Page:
Most women’s clothes at that time were designed to make the wearers look svelte: edge-to-edge seams, narrow reveres, slim skirts with a kick pleat at the back. Surplus decoration was rigorously censored. It was a couture which was elegant and minimalist, and it spoke of ladylike good taste. But it made Amy discontent. She worked as a junior at one of the minor fashion houses. She was slim enough to fit into the clothes she made, but they did not speak to her or make her glad. There they lay on the cutting-tables: bales of sober tweed, swatches of matte satin, serried rows of bone buttons. Amy wanted to make something that was not allowed, and so night after night, she stayed behind in the basement. She thought that this might be the engine-room of her imagination. And she was right.
Every night, in the fashion-house area in Riding House Street where she worked, the workers would throw out unwanted bits of fabric. There they lay outside each shop. Not for nothing was it called “the rag trade”. Amy flitted from one doorway to another, picking up bits of satin and lace, and hid them in boxes. At weekends she scoured the markets for deckchair cloths, coloured gauze, stripes, woven nosegays and circles. Soon she had enough to begin.
She laid the fabrics out on one of the cutting-room tables and was astonished to find how easy her task was. She tried a dress first, and it almost seemed to make itself. The dress had colossal sleeves, and she decided to slash these and insert a vivid purple satin interior so that it looked like an Elizabethan doublet. The waist was tight, and the bodice was so low-cut that her nipples almost peeped out. And the skirt! It was huge, and she felt moved to add layer upon layer of tulle and net. Of course, it was not exactly easy to wear and it was hardly inconspicuous. Her boyfriend came to see it, and remarked “do you really think you’re going out in that?” But she did, and she got stuck in a phone box and had to be pulled out by a pair of passing policemen.
She noticed that when she wore the dress, people would titter and mutter to each other. But she despised those who listened to the conversations of others. Valiantly, she expanded her repertoire: trousers made of sailcloth, so hard that it was impossible to sit down in them, and jackets made out of 57 varieties of cloth. The hems and darts were marked out with contrasting threads. Amy was a walking revolution. Soon she attracted media attention, and a sponsor who paid for her to have her own workroom.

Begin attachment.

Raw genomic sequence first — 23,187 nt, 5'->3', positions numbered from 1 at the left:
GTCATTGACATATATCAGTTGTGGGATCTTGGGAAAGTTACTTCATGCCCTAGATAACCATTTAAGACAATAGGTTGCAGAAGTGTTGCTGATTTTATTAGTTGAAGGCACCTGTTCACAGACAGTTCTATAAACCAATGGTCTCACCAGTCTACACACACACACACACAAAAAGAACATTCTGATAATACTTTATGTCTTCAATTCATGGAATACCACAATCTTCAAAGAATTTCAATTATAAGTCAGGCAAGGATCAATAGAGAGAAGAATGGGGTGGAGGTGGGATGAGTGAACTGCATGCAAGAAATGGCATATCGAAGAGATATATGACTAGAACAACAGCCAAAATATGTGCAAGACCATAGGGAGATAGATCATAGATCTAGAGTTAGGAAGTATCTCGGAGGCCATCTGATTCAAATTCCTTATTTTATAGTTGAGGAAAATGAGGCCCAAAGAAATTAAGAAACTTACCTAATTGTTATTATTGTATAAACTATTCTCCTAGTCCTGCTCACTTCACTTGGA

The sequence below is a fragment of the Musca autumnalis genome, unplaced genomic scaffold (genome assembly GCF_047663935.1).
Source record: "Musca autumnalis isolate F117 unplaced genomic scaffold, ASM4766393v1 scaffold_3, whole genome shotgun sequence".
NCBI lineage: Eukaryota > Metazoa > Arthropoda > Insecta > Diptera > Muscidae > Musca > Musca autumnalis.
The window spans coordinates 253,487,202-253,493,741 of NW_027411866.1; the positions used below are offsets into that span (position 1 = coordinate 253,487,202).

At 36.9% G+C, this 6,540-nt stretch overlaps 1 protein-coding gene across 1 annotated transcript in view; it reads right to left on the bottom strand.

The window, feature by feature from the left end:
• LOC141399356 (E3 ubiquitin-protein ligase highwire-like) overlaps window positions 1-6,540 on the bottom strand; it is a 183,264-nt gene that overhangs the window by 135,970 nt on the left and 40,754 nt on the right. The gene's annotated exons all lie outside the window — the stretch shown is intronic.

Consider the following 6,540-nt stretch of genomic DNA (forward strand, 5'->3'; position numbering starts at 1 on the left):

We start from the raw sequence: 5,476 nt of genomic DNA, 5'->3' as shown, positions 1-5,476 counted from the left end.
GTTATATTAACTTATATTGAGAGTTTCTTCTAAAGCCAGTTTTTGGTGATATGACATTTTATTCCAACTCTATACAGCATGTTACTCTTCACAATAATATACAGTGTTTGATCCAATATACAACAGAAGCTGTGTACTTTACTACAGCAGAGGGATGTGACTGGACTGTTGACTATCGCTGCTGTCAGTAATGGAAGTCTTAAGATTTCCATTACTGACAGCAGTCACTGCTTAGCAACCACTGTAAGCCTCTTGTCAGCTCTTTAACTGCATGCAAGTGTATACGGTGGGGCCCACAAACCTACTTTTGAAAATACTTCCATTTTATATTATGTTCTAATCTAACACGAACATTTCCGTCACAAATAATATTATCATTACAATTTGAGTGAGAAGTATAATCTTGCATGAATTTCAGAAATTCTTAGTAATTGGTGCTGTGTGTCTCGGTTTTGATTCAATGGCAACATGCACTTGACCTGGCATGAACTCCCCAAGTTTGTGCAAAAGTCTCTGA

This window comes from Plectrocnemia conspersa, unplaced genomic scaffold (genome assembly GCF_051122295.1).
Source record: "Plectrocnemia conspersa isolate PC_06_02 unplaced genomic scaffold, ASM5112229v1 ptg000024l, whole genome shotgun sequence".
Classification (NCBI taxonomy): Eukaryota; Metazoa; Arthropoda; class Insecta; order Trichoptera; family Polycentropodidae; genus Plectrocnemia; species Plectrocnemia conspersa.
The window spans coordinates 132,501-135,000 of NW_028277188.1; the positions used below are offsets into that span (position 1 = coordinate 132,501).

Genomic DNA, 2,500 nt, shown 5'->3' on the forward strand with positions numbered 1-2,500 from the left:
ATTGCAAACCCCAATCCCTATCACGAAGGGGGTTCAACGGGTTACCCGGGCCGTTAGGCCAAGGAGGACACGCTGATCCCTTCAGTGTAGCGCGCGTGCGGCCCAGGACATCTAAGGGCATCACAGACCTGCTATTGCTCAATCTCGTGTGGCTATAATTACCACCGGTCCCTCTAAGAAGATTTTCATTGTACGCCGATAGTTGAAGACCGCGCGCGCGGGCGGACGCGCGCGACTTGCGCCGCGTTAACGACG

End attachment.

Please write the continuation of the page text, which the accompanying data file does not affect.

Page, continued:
She had arrived: but where, exactly? The frocks she made were outrageously, mellifluously feminine. The layers, the peplums, the frills were dizzyingly excessive in a way that appealed to those who had unacknowledged hungers. People literally fought to acquire an original by Brand Amy, and there were several small riots outside the shops which sold her wares. But then things took a very peculiar turn.
One day, the door to one of the outlet shops sprang open, and a client stood there screaming: “get this bloody thing off me!” She was wearing one of the huge frocks, and looked like a tiny caterpillar in the middle of an enormous cabbage. It could not be taken off. The hooks and eyes were somehow welded together, and the built-in corset had invaded the client’s ribcage, and became part of it. They called the fire brigade at first, and they tried, with electric saws and block-and-tackle, to wrest the dress from her body. But to no avail. In the end surgery was necessary, and scalpels were required to rebuild the wearer’s body.
Things got worse. A phenomenon developed called “the Amy click”. Only some frocks exhibited it. Once they were tried on in the shop, and the breasts had been pushed up, the hips smoothed down and the frills fluffed up, there was a loud click as the dress enclosed the wearer for good. Some women lived and died in their frocks, others had them cut away. But no one failed to notice that the discarded ruffles and pleats seemed to have a life of their own. The frocks would lay there in the corner of the room, moaning a little and trying to crawl across the floor. Amy often visited the discarded dresses, when she was alerted to them: what were they, her tricksy darlings, and why did they sometimes kill and sometimes cure? The only answer they gave was a rustle and a sigh. Nonetheless, she took care to sit well away from them. They might devour their mother.